Buckinghamshire shows early signs of improvement

Buckinghamshire children’s services is beginning to demonstrate some early signs of improvement in some parts of the service providing help and protection for children, Ofsted has said.

However, in the second monitoring visit since the local authority was judged inadequate for overall effectiveness in January 2018, inspectors said onsiderable pressures on capacity are evident in some parts of the service and the quality of assessment, planning and intervention remains too variable.

“Since the last monitoring visit, leaders have continued to respond purposefully to the critical weaknesses in services for children in need of help and protection in Buckinghamshire. The senior leadership team continues to maintain a clear focus on how best to improve children’s services and have the political support to deliver this,” said the report.



Ofsted praises Essex as outstanding

Essex children’s services has been judged to be ‘outstanding’ by Ofsted, which said services for children have continued to improve since the previous inspection in 2014.

Senior leaders know their communities and services well and are responsive to children’s changing needs and national thinking about best practice, the inspection of children’s services found.

“Inspirational senior leaders, supported by good corporate and political support and strong partnerships, are tenaciously ambitious for children. They have developed a well-trained, highly skilled workforce. The relationship strengths-based practice model is fully embedded and well understood by partner agencies,” said the report.

Essex has combined learning from their own quality assurance and performance management arrangements with peer reviews and inspections to develop a clear self-assessment and to target resources effectively.



Senior leadership team lead improvements in Bromley

A new and highly experienced senior leadership team has driven a rapid and sustained pace of improvement at the London Borough of Bromley, according to Ofsted.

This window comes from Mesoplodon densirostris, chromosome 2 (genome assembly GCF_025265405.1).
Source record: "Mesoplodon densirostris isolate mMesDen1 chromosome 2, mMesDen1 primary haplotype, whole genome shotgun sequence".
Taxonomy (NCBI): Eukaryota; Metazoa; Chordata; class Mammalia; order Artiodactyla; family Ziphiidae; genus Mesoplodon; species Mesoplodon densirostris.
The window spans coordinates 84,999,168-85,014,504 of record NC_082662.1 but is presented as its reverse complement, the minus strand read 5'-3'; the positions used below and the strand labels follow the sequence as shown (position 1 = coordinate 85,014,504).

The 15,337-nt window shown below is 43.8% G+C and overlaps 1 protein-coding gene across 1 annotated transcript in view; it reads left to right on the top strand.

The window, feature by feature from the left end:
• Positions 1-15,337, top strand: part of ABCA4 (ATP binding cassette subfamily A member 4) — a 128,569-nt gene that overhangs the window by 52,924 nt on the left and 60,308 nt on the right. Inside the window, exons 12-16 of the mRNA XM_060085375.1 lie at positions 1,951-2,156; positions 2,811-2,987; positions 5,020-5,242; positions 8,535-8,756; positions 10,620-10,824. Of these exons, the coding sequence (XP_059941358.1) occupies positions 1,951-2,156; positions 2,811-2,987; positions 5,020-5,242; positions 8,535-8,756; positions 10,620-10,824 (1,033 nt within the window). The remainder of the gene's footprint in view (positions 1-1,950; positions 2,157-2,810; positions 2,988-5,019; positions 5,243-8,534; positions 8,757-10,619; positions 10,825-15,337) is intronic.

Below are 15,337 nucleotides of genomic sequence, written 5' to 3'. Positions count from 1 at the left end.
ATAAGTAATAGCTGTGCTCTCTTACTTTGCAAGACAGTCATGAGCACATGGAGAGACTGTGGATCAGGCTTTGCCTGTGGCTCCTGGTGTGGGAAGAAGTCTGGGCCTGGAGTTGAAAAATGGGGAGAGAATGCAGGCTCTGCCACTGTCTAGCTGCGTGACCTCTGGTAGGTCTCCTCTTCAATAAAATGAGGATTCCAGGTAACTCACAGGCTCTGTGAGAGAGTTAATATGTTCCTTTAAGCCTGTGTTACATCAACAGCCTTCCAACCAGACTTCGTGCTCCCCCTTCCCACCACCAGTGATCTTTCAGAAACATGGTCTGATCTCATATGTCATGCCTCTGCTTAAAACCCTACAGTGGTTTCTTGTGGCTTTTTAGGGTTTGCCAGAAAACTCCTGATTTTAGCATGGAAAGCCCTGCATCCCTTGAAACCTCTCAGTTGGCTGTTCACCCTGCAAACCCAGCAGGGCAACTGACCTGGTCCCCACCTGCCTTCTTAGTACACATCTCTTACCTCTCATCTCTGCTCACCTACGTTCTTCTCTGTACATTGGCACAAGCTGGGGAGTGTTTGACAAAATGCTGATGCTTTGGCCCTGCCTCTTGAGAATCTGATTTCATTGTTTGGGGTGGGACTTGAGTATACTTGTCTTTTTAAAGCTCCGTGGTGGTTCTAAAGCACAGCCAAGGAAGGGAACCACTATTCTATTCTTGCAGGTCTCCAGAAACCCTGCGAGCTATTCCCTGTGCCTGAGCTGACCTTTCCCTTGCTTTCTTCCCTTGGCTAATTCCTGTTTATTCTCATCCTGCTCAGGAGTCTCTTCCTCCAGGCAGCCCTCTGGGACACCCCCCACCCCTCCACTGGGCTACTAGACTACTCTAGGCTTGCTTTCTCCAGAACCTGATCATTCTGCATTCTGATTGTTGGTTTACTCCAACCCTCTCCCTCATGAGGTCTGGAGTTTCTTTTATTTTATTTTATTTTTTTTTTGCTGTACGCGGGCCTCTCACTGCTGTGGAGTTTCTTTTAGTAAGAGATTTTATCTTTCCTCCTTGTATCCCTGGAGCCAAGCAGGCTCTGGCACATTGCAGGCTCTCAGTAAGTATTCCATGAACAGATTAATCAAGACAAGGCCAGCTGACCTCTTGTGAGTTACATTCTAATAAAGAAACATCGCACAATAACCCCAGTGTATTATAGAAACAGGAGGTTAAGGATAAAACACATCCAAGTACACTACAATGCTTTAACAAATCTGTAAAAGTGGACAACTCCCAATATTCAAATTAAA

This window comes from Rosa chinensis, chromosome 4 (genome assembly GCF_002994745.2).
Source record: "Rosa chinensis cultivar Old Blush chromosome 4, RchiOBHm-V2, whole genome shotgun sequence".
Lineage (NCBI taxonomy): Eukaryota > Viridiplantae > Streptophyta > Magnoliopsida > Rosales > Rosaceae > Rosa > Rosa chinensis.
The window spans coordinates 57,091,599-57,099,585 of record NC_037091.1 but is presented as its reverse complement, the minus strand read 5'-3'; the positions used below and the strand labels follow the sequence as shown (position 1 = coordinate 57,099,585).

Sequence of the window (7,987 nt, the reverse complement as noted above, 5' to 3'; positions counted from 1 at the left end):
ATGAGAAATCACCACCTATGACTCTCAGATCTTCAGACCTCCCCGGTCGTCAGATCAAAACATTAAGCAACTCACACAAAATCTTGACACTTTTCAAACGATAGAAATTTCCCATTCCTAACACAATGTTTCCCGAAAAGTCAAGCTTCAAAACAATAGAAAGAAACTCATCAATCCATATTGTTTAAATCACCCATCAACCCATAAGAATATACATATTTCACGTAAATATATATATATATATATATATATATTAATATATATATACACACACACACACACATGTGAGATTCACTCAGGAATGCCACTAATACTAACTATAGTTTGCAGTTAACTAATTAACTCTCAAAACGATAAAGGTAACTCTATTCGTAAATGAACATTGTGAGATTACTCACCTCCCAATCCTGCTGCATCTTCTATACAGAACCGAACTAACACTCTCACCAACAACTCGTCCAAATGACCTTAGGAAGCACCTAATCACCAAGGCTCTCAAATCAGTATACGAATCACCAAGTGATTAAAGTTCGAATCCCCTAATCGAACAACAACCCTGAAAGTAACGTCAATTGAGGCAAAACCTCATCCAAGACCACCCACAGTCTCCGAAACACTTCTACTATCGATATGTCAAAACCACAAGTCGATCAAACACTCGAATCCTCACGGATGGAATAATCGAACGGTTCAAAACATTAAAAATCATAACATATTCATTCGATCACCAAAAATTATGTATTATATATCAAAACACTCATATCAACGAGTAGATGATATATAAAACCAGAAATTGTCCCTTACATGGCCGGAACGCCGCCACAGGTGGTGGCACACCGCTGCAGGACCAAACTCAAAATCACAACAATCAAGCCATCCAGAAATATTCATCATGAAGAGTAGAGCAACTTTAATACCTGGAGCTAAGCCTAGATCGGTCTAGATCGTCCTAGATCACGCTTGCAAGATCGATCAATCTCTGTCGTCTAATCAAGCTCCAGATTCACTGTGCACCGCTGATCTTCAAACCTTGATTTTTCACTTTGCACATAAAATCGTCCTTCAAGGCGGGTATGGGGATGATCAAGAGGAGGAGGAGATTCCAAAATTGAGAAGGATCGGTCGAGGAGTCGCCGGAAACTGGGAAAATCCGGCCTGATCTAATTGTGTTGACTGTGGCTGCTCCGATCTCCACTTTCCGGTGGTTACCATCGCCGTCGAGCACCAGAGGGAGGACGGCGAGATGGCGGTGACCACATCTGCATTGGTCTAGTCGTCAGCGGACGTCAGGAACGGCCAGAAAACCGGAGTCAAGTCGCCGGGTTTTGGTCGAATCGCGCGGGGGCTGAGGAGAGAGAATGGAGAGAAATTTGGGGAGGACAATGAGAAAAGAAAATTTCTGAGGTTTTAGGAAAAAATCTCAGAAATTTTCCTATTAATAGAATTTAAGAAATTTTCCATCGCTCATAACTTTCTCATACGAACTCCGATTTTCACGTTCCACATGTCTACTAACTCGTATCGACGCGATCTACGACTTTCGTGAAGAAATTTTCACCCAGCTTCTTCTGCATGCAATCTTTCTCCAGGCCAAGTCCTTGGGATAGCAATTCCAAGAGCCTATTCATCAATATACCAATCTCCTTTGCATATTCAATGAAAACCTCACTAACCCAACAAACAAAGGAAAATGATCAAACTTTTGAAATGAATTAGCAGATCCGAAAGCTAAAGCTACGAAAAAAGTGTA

In the last inspection in 2016, children’s services were judged to be inadequate, but the new leadership team has driven change, supported by a whole-council investment in children’s services.

“This has led to vastly improved services for children and families,” said the report. “The executive director and his team, together with strong corporate support from members, have ensured an unwavering focus on continuous improvement.”

“Staff at every level have high aspirations for the children who receive services in Bromley,” it added.



Better information sharing found at West Berkshire

The co-location of partners in the MASH at West Berkshire since the last inspection has enabled more efficient and effective information-sharing, Ofsted has said.

A focused visit of the authority which looked at arrangements for children who need help and protection, found decisions made when children are first referred to children’s services are appropriate, correctly overseen by managers and lead to prompt and effective action to safeguard children when this is necessary.

“Changes in the senior leadership team have been well managed and have not had a negative impact on the quality of practice seen during this visit. Senior leaders have identified that further work is needed to fully implement the new early help strategy. They have also recognised that improvements are needed in the audit system,” said the report.



Redcar and Cleveland improve response to children needing protection

Senior managers at Redcar and Cleveland have acted to improve their response when children need help and protection since the last Ofsted inspection, the inspectorate has said.

The functions of the first contact team have been reviewed and restructured and the team now undertakes assessments as well as reviewing contacts and referrals, the focused visit to Redcar and Cleveland local authority children’s services found.

“There is increased management capacity and strengthened performance information and quality assurance,” said the report. “However, increasing workloads, recruitment challenges, budgetary pressures, and a lack of robust improvement planning have impeded the pace of change.”



Care leavers’ support at Redbridge is inconsistent

The quality of the support that care leavers receive in the London Borough of Redbridge is not consistent, Ofsted has said.

The service is delivered through a partnership arrangement, and since the last inspection in 2016, there have been significant gaps in management, which have impacted on service development and delivery.

“Managers have focused successfully on compliance issues, but there has not been a sufficient focus on quality. Although senior managers are aware of the areas which require improvement and have appropriate plans in place, there has been a lack of pace in implementing and embedding the changes,” said the report.